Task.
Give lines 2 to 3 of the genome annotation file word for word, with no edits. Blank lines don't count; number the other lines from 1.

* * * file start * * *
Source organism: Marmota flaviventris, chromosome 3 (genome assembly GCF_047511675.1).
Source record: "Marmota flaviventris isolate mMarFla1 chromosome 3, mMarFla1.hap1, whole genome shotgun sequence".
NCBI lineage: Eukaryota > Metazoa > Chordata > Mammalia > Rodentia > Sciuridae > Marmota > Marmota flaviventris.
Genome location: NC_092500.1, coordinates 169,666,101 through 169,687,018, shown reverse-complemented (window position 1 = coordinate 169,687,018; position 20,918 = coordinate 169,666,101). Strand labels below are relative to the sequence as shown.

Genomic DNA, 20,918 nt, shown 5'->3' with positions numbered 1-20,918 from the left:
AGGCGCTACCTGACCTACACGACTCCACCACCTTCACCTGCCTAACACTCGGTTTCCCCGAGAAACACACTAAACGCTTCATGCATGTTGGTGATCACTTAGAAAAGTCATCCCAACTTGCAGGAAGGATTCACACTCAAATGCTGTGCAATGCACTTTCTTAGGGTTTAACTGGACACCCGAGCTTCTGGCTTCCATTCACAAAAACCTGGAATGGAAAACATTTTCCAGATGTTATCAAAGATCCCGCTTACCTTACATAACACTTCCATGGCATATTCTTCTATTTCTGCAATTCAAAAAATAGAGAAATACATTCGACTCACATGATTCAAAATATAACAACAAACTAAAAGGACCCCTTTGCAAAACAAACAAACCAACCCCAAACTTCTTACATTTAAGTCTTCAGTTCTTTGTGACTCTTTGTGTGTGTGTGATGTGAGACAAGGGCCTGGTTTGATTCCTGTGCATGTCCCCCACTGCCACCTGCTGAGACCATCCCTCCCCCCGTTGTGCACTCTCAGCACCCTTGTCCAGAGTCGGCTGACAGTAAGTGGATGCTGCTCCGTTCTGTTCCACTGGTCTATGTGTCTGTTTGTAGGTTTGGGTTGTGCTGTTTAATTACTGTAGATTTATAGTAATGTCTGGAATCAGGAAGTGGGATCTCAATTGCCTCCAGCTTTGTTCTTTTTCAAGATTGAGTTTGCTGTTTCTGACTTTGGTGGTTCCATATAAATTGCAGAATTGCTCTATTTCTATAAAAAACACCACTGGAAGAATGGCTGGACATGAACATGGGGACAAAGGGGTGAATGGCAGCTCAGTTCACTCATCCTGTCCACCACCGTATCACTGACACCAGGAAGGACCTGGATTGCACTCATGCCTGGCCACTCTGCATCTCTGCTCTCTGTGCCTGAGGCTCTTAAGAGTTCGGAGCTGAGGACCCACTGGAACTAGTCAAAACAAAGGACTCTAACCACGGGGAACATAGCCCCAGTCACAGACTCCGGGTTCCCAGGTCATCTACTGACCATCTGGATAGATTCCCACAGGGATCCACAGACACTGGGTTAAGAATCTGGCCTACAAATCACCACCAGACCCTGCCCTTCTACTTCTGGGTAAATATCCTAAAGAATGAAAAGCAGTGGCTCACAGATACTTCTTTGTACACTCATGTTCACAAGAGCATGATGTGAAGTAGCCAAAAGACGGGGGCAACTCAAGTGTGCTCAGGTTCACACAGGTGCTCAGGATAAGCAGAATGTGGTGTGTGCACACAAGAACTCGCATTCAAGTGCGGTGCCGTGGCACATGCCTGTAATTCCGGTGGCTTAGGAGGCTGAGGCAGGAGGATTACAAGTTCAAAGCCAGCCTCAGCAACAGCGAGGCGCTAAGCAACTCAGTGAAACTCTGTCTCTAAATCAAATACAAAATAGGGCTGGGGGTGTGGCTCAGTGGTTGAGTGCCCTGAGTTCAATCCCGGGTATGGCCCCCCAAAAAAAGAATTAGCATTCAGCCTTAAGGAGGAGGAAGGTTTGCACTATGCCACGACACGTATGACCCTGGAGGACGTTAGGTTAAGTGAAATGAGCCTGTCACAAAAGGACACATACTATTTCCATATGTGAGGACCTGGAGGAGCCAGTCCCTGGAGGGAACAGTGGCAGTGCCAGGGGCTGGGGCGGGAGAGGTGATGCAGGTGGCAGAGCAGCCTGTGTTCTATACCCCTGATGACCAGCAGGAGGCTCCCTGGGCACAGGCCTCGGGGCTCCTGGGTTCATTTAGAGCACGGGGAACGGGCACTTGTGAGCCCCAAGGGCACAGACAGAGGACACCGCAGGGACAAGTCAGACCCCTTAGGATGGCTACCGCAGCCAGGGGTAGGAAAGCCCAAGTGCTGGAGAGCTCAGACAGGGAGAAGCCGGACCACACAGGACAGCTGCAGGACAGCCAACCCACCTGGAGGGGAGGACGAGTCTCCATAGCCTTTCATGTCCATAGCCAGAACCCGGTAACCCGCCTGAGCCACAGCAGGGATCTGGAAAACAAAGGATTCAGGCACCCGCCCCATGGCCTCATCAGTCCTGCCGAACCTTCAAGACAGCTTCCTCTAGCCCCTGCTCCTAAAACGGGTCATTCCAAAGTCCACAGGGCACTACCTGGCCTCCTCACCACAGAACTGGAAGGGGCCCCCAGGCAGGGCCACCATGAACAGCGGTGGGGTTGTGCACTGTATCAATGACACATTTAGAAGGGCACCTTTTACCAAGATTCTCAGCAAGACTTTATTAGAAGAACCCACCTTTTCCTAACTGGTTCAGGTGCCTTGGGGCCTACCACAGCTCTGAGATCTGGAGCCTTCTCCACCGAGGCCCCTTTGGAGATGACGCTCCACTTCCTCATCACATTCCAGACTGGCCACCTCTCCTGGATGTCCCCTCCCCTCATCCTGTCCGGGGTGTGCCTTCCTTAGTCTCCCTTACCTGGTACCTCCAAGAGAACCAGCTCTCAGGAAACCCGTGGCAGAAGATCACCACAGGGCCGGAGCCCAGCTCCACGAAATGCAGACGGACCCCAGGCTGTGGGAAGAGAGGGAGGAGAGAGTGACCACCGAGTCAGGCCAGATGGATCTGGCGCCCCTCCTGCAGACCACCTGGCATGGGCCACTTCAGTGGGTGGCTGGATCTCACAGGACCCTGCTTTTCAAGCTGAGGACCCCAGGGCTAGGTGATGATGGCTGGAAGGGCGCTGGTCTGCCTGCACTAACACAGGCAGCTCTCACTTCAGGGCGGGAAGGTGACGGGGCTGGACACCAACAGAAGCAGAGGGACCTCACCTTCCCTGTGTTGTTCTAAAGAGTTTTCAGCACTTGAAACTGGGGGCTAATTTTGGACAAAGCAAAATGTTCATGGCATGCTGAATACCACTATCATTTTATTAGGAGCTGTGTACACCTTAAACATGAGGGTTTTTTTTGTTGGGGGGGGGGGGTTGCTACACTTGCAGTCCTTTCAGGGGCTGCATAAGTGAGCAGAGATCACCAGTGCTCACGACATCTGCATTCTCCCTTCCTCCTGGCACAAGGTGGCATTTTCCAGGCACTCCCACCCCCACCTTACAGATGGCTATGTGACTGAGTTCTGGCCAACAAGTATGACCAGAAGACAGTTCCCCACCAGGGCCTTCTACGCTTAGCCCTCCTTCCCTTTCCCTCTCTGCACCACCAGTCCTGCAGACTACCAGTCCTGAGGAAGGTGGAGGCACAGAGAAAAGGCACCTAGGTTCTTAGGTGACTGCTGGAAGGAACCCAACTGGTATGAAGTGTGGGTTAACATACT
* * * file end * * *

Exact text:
Source record: "Marmota flaviventris isolate mMarFla1 chromosome 3, mMarFla1.hap1, whole genome shotgun sequence".
NCBI lineage: Eukaryota > Metazoa > Chordata > Mammalia > Rodentia > Sciuridae > Marmota > Marmota flaviventris.